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Florida Trauma Center Transformation Questioned

Horrific car crashes, stabbings and gushing gunshot wounds are relatively few in Clay County.

The suburban county produced 290 trauma patients in 2008 - about one-sixth the number of cases in Duval County, its gritty neighbor to the north. Yet here, where the allure is an escape from the grim realities of the inner city, the largest hospital operator in the country wants to open a trauma center.

Plopping trauma centers in out-of-the-way places like Orange Park seems to be HCA's game plan in Florida. This year, five hospitals operated by the Nashville, Tenn.-based company have sought state health officials' approval to open trauma centers.

The requests have puzzled HCA's peers. Why, they wonder, is a for-profit company getting so deeply involved in an endeavor so historically unprofitable?

After all, many trauma patients, particularly victims of violent crime, are uninsured or have inadequate insurance. Trauma centers tend to bleed millions of dollars a year in unpaid bills; in many cases, they need government help to survive. Florida's 22 centers collectively lose about $100 million a year.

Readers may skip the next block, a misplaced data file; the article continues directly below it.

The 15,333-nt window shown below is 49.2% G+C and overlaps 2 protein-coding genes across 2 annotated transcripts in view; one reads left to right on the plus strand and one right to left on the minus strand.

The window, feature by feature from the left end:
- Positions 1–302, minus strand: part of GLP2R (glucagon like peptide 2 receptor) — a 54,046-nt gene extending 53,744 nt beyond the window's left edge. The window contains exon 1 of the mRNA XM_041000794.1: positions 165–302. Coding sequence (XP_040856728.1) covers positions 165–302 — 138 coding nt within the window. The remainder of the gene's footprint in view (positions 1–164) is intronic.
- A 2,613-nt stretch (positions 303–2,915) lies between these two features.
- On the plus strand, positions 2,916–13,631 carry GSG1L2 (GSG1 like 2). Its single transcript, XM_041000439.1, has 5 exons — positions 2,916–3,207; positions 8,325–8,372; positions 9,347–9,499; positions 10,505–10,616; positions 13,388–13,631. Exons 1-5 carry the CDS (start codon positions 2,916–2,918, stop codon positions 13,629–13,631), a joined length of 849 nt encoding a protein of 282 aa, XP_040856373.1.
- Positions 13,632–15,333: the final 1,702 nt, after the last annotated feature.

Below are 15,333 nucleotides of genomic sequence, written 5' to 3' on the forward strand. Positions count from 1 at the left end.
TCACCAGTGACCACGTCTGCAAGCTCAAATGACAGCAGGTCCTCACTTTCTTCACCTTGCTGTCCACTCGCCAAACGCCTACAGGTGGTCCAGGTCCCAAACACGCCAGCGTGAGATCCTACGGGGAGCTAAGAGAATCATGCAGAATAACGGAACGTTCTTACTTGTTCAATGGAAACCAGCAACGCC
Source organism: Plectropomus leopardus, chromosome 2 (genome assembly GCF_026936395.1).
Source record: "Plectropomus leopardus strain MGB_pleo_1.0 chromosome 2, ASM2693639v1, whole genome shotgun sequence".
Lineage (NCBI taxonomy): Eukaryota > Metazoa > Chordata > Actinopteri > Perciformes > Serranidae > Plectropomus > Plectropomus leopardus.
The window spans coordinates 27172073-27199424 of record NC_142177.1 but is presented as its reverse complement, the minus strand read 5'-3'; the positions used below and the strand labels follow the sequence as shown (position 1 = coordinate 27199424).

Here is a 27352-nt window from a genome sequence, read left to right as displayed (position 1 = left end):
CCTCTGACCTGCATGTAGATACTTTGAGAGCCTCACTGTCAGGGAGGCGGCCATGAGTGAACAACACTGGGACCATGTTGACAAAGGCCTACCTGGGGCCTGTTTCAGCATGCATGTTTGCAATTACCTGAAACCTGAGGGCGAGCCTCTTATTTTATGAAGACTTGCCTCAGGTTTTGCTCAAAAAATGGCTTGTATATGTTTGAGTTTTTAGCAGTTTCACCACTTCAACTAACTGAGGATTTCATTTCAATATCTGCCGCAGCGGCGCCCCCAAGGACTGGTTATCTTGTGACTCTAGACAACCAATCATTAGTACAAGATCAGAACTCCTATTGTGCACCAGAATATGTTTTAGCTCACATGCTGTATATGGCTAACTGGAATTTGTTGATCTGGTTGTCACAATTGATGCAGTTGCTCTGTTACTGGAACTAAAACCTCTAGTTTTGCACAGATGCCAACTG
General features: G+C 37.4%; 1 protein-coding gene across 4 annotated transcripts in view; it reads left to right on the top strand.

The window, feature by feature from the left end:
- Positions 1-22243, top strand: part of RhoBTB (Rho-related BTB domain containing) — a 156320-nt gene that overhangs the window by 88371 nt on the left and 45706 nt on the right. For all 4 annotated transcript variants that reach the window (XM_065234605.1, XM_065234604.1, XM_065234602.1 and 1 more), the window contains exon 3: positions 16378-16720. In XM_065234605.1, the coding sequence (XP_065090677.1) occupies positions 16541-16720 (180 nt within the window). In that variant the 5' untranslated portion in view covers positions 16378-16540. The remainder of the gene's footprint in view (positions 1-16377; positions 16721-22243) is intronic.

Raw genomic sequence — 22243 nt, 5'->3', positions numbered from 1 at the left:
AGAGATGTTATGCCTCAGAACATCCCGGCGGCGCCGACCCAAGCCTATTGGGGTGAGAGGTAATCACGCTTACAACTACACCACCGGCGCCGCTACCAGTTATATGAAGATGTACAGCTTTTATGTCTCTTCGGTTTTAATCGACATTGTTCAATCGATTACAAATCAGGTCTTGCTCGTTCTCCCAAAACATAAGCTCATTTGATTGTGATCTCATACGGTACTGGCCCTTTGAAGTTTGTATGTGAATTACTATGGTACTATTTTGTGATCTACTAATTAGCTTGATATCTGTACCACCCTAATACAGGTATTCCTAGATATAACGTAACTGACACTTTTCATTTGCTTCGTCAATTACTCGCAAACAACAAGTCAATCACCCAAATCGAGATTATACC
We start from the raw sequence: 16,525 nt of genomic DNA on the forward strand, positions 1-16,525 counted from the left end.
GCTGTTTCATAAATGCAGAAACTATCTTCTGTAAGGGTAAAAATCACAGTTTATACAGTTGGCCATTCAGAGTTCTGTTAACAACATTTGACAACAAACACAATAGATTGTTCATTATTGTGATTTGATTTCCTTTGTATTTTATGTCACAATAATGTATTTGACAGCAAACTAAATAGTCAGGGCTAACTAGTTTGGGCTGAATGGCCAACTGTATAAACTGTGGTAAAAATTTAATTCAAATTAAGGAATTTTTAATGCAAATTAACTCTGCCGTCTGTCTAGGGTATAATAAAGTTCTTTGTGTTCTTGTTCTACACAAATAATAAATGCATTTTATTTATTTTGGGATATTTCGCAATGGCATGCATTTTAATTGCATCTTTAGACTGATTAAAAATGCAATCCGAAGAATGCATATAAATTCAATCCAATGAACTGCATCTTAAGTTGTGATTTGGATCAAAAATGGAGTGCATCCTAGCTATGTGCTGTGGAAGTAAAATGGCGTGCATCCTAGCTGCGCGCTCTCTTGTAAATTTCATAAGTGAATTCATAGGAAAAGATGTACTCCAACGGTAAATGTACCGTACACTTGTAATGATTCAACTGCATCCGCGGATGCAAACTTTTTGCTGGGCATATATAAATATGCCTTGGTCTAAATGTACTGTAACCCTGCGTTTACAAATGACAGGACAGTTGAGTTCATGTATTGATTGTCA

"Now that we see this large number of new applications, we're kind of dumbfounded, and we're concerned a little bit about the viability" of the existing trauma centers in those areas, said Tony Carvalho of the Safety Net Hospital Alliance of Florida, whose membership includes several state trauma centers.

Complicating matters is HCA's track record. In 2000, the company admitted to submitting inflated bills to Medicare, which it used to foot its marketing and advertising costs and to dish out kickbacks to physicians for patient referrals. In the end, HCA was forced to pay back $1.7 billion.